Franz Rosenzweig (1886-1929), philosopher and theologian, was an important personality in post-World War I German-Jewish intellectual life. He established the Freie Juedische Lehrhaus where he taught Jewish tradition and culture as part of real life experience to bring them closer to assimilated German Jewry. He wrote several philosophical works and translated the Hebrew Bible with Martin Buber.
Franz Rosenzweig to Martin Buber, Late February 1927
From 1926 until his death in 1929, Franz Rosenzweig worked with Martin Buber on a translation of the Hebrew Bible into German in which they attempted to preserve the phrasing rhythm, and imagery of the original language. In 1927, Rosenzweig composed this humorous poem to Buber in rhyming verse describing their labors on the project.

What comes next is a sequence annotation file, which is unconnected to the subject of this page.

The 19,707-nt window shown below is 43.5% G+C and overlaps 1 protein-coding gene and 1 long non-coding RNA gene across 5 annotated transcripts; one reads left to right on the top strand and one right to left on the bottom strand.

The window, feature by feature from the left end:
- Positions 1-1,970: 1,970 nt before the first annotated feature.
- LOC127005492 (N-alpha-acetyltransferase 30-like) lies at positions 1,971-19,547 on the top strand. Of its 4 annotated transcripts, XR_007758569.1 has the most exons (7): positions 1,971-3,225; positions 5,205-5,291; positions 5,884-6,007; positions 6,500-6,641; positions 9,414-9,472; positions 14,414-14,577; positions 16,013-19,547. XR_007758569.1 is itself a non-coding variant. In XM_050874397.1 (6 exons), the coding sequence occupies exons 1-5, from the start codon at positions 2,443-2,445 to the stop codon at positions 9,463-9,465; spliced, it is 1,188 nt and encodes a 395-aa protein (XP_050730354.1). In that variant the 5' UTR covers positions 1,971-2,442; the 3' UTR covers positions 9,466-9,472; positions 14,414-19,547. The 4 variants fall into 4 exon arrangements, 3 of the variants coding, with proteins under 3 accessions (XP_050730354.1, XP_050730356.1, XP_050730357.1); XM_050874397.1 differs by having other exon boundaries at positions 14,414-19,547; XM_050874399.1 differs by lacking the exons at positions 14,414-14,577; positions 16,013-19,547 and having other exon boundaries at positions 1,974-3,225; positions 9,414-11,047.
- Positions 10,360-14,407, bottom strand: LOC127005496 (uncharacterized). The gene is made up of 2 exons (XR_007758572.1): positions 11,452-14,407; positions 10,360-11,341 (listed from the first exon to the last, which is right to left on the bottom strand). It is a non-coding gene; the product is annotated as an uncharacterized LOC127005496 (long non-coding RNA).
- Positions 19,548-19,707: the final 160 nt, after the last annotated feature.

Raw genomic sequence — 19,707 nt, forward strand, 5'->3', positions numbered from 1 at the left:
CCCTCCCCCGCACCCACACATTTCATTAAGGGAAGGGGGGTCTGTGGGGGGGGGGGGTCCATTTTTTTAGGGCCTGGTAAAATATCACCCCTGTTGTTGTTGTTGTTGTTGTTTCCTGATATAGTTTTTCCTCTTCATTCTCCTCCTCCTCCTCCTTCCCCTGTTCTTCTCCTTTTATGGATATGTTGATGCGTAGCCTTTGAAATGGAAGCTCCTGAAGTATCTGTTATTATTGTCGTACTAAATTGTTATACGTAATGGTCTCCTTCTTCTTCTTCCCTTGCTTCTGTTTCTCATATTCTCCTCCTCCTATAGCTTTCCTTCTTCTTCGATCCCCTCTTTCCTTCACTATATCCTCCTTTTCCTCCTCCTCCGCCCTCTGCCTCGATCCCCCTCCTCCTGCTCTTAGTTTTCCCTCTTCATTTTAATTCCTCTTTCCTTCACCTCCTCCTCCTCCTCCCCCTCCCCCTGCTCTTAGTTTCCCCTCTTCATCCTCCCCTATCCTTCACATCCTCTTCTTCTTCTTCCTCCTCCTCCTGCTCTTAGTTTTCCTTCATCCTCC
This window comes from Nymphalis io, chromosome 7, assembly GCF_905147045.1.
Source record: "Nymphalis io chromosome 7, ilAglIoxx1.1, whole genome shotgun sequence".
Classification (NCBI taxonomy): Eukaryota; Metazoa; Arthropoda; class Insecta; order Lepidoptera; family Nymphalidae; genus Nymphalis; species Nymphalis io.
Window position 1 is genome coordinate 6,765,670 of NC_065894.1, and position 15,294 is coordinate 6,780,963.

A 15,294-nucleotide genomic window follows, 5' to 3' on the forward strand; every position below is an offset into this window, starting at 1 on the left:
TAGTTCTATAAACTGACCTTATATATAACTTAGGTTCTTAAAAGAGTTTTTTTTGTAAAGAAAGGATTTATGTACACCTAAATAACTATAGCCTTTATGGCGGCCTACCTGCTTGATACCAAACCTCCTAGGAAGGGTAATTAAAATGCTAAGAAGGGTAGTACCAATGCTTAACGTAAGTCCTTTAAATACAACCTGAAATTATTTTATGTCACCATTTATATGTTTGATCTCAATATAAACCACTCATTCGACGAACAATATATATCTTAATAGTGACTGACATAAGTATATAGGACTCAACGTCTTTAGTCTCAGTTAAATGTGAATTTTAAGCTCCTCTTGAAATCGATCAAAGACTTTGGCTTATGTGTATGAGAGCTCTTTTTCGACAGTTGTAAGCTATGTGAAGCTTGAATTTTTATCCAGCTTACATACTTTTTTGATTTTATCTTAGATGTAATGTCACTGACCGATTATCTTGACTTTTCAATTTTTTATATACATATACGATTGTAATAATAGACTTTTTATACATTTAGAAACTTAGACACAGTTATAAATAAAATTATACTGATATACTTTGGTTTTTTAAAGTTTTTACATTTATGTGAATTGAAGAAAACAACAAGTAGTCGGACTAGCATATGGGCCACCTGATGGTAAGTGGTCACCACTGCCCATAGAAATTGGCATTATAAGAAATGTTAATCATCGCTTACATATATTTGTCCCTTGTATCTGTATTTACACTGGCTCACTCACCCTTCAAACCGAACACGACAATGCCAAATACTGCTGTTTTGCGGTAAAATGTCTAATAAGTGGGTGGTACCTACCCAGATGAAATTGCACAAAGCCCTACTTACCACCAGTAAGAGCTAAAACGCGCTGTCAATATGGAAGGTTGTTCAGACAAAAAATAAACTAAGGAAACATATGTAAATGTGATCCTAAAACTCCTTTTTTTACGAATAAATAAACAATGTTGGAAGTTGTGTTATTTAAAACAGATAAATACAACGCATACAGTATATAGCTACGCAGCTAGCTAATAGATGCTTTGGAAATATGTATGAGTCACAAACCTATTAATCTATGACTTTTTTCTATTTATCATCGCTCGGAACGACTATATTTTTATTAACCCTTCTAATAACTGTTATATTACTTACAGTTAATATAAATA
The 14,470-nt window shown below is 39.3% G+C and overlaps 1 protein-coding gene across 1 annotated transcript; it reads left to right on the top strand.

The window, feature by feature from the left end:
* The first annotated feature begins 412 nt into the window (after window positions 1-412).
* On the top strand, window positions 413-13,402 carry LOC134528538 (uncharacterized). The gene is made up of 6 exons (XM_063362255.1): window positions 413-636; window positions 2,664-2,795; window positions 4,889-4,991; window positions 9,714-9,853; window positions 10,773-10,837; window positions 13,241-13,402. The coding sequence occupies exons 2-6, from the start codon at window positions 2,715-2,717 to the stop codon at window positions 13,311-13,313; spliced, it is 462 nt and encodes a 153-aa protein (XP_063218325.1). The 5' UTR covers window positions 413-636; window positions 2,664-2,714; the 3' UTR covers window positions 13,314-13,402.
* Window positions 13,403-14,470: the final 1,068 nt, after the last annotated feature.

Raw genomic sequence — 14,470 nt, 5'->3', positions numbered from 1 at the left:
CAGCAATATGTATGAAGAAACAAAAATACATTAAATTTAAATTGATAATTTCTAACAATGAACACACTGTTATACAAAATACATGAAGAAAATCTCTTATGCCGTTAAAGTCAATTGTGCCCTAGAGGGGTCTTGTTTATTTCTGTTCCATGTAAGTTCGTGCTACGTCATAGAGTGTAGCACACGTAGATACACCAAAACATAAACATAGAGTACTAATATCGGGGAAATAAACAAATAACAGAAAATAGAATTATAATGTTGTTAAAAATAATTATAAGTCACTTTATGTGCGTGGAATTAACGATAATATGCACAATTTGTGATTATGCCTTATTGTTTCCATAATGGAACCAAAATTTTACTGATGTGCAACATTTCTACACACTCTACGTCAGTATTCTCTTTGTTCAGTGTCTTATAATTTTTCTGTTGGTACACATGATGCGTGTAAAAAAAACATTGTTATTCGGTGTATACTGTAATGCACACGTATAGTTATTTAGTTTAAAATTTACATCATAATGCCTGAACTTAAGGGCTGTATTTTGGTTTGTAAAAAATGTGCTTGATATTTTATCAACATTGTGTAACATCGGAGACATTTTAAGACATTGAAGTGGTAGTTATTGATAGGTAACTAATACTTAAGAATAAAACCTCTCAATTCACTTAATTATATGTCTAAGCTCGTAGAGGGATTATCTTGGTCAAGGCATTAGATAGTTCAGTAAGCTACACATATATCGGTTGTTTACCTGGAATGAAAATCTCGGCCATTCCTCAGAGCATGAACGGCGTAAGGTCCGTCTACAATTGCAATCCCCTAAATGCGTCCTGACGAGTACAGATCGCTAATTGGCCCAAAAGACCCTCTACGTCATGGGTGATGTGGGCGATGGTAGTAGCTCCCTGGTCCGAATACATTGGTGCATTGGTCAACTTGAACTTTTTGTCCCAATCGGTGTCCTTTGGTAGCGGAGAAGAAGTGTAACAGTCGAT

Psalms 40, Preliminary Draft of a Translation, by Martin Buber
For his 40th birthday, Franz Rosenzweig's friends and colleagues presented him with a specially bound manuscript of poems and essays. Martin Buber contributed this translation of the 40th Psalm.
Constantin Brunner (1862-1937)
One of the largest collections in DigiBaeck is the estate of the philosopher Constantin Brunner, which includes 31,000 letters and 1,300 manuscripts. Born into a prominent Jewish family in Hamburg, Brunner created a philosophical system based on the concepts of Spinoza but opposed to Kant. An ardent critic of both German nationalism and Zionism, Brunner attracted a circle of followers that extended across Europe, with a very active outpost in Czernowitz.